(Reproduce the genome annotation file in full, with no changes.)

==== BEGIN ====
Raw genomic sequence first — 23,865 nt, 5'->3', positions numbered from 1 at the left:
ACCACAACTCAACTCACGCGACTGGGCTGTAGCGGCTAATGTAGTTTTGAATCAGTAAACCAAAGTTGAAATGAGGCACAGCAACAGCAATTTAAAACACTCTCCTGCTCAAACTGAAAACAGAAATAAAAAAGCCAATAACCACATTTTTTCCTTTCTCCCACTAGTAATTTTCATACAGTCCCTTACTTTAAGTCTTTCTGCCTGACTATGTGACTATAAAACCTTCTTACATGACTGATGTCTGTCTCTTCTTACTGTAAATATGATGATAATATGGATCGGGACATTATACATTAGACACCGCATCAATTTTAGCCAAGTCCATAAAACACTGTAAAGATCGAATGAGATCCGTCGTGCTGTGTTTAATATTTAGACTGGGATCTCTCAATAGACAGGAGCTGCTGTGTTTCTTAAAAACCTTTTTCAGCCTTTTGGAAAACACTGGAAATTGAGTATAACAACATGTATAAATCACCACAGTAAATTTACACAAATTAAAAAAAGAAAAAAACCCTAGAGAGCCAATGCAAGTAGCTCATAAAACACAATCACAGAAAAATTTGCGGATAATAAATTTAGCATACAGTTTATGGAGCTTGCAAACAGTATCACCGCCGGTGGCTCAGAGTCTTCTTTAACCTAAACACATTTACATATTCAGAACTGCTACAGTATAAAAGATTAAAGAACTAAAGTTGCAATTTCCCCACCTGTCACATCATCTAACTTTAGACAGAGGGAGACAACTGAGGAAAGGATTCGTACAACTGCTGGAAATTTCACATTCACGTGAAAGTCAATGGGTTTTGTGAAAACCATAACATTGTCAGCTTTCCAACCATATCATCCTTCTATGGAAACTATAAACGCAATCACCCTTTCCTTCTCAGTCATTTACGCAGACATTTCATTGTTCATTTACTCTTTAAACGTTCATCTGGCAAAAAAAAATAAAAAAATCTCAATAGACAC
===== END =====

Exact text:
Raw genomic sequence first — 23,865 nt, 5'->3', positions numbered from 1 at the left:
ACCACAACTCAACTCACGCGACTGGGCTGTAGCGGCTAATGTAGTTTTGAATCAGTAAACCAAAGTTGAAATGAGGCACAGCAACAGCAATTTAAAACACTCTCCTGCTCAAACTGAAAACAGAAATAAAAAAGCCAATAACCACATTTTTTCCTTTCTCCCACTAGTAATTTTCATACAGTCCCTTACTTTAAGTCTTTCTGCCTGACTATGTGACTATAAAACCTTCTTACATGACTGATGTCTGTCTCTTCTTACTGTAAATATGATGATAATATGGATCGGGACATTATACATTAGACACCGCATCAATTTTAGCCAAGTCCATAAAACACTGTAAAGATCGAATGAGATCCGTCGTGCTGTGTTTAATATTTAGACTGGGATCTCTCAATAGACAGGAGCTGCTGTGTTTCTTAAAAACCTTTTTCAGCCTTTTGGAAAACACTGGAAATTGAGTATAACAACATGTATAAATCACCACAGTAAATTTACACAAATTAAAAAAAGAAAAAAACCCTAGAGAGCCAATGCAAGTAGCTCATAAAACACAATCACAGAAAAATTTGCGGATAATAAATTTAGCATACAGTTTATGGAGCTTGCAAACAGTATCACCGCCGGTGGCTCAGAGTCTTCTTTAACCTAAACACATTTACATATTCAGAACTGCTACAGTATAAAAGATTAAAGAACTAAAGTTGCAATTTCCCCACCTGTCACATCATCTAACTTTAGACAGAGGGAGACAACTGAGGAAAGGATTCGTACAACTGCTGGAAATTTCACATTCACGTGAAAGTCAATGGGTTTTGTGAAAACCATAACATTGTCAGCTTTCCAACCATATCATCCTTCTATGGAAACTATAAACGCAATCACCCTTTCCTTCTCAGTCATTTACGCAGACATTTCATTGTTCATTTACTCTTTAAACGTTCATCTGGCAAAAAAAAATAAAAAAATCTCAATAGACAC